IMPAQ President Discusses Path to Quality-Based Payments at Fourth National Accountable Care Organization Summit

Washington, DC


June 18, 2013

Dr. Cary Sennett, IMPAQ’s President and a nationally recognized expert in quality and quality measurement, participated on a panel on “The Path to Quality-Based Payments: Looking Ahead” at the Fourth National Accountable Care Organization (ACO) Summit in Washington, D.C., on June 13th, 2013.

The annual summit brings together leading policymakers, experts, and ACO implementers to provide unique and in-depth insights on ACO implementation, ongoing health care reform efforts, and the remaining barriers to widespread ACO implementation.

Moderated by Craig E. Samitt, President and Chief Executive Officer, Dean Health Systems, the panel also included James E. Barr, Chief Medical Officer, Optimus Healthcare Partners ACO; Lewis G. Sandy, Executive Vice President, Clinical Advancement, UnitedHealth Group; and consulting actuary and author Greger Vigen.

Dr. Samitt kicked off the discussion by laying out the challenges facing health care organizations seeking to reimburse for value. The panelists then considered the challenges and opportunities facing the marketplace as it moves from “paying for volume” to “paying for value.”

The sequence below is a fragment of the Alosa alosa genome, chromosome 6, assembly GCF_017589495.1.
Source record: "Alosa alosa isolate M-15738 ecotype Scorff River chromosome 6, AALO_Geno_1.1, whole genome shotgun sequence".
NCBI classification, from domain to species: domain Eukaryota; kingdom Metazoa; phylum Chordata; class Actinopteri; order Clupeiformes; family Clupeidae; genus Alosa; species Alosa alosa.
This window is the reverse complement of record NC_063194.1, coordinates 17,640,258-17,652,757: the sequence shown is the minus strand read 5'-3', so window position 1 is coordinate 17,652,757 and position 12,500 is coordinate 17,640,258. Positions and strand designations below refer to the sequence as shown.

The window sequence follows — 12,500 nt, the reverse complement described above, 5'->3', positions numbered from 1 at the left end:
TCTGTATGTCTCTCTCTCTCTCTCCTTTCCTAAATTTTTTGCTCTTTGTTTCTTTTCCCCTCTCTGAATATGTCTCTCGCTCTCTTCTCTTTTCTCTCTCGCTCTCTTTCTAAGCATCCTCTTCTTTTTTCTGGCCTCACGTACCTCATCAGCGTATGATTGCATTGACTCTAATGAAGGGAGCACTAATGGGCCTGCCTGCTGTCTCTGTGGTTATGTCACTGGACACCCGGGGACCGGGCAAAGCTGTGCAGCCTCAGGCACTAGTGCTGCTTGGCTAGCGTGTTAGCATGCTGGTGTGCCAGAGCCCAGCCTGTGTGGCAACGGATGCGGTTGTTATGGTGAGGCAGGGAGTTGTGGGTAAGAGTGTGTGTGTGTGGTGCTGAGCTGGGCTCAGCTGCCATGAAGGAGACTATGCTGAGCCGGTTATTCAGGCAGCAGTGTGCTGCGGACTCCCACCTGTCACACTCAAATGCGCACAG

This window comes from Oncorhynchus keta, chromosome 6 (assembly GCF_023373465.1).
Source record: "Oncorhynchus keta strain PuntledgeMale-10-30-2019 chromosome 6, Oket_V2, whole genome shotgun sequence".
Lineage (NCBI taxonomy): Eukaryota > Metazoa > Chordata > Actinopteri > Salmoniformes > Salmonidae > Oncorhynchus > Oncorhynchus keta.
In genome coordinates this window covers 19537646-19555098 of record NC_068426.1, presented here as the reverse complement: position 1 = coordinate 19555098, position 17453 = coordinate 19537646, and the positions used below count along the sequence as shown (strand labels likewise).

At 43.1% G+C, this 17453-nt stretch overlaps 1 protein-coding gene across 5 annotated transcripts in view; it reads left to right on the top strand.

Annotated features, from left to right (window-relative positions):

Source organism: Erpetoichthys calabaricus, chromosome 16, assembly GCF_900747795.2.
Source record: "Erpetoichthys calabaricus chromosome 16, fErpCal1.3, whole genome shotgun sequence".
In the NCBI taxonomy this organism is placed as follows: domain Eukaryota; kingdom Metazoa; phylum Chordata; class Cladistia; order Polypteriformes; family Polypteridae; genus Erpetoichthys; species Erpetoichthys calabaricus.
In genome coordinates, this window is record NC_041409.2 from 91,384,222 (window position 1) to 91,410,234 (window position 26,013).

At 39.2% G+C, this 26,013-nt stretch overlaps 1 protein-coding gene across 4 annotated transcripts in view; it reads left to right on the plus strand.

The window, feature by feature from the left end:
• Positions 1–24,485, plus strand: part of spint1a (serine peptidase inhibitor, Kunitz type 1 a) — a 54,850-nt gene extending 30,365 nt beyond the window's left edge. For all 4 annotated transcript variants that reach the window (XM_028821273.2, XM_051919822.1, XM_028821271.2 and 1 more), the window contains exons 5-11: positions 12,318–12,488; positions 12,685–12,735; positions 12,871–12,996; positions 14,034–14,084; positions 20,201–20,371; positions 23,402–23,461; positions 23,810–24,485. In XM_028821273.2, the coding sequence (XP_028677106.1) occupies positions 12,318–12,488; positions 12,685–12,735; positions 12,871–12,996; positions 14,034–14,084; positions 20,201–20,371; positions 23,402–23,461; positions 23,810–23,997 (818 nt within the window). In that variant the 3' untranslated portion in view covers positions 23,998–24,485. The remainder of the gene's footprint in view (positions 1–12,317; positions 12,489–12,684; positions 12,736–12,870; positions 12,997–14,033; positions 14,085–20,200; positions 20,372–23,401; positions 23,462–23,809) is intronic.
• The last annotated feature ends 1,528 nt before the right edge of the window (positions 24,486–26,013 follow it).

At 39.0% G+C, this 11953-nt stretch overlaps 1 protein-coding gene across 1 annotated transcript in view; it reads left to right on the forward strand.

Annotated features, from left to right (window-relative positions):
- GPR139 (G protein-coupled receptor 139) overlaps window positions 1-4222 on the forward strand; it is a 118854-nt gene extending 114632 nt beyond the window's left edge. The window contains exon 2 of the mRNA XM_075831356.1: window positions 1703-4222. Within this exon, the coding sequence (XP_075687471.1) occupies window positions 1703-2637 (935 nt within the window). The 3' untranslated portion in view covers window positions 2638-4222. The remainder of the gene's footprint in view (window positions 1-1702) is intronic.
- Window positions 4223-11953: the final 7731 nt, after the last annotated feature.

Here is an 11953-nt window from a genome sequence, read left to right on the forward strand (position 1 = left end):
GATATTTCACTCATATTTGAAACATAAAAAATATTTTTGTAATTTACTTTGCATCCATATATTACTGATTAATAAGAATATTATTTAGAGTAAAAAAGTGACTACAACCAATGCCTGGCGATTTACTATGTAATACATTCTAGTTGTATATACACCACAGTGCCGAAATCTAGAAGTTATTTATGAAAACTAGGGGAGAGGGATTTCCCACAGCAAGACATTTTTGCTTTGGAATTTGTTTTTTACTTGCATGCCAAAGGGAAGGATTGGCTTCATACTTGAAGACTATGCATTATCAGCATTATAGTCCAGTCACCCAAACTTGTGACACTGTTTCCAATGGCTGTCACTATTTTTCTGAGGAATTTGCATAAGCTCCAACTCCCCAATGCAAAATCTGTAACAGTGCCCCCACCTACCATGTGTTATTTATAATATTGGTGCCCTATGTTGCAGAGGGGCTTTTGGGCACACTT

In that setting, Dr. Sennett emphasized the need to focus on standardized outcome measures—to enable buyers to more capably assess value in a way that permits meaningful comparison. However, he argued, process measures were also critical—especially to providers (those who “produce” healthcare)—as they are more actionable.

Dr. Sennett added, however, that those process measures may not need to be so meticulously standardized—that allowing provider organizations to develop process measures that reflect more closely their unique cultures and capabilities (and that allow those organizations to optimize measures, given their particular (and often unique) data assets) may lead to more acceptable and more useful measures to inform organizational improvement.

Asked to comment on the ROI associated with measures—which some perceive as adding considerable cost to the healthcare system—Dr. Sennett responded: “What is the ROI associated with hospitals? I don’t think ROI is the right question: a capable system for evaluating quality of care—like a hospital—is infrastructure that is necessary to delivering high value health care.”

“The question we should be asking is: how do we build that measurement system, effectively and efficiently?” he added.

To access a webcast of this panel, please click here.

For more information on the Fourth Annual ACO Summit, please click here.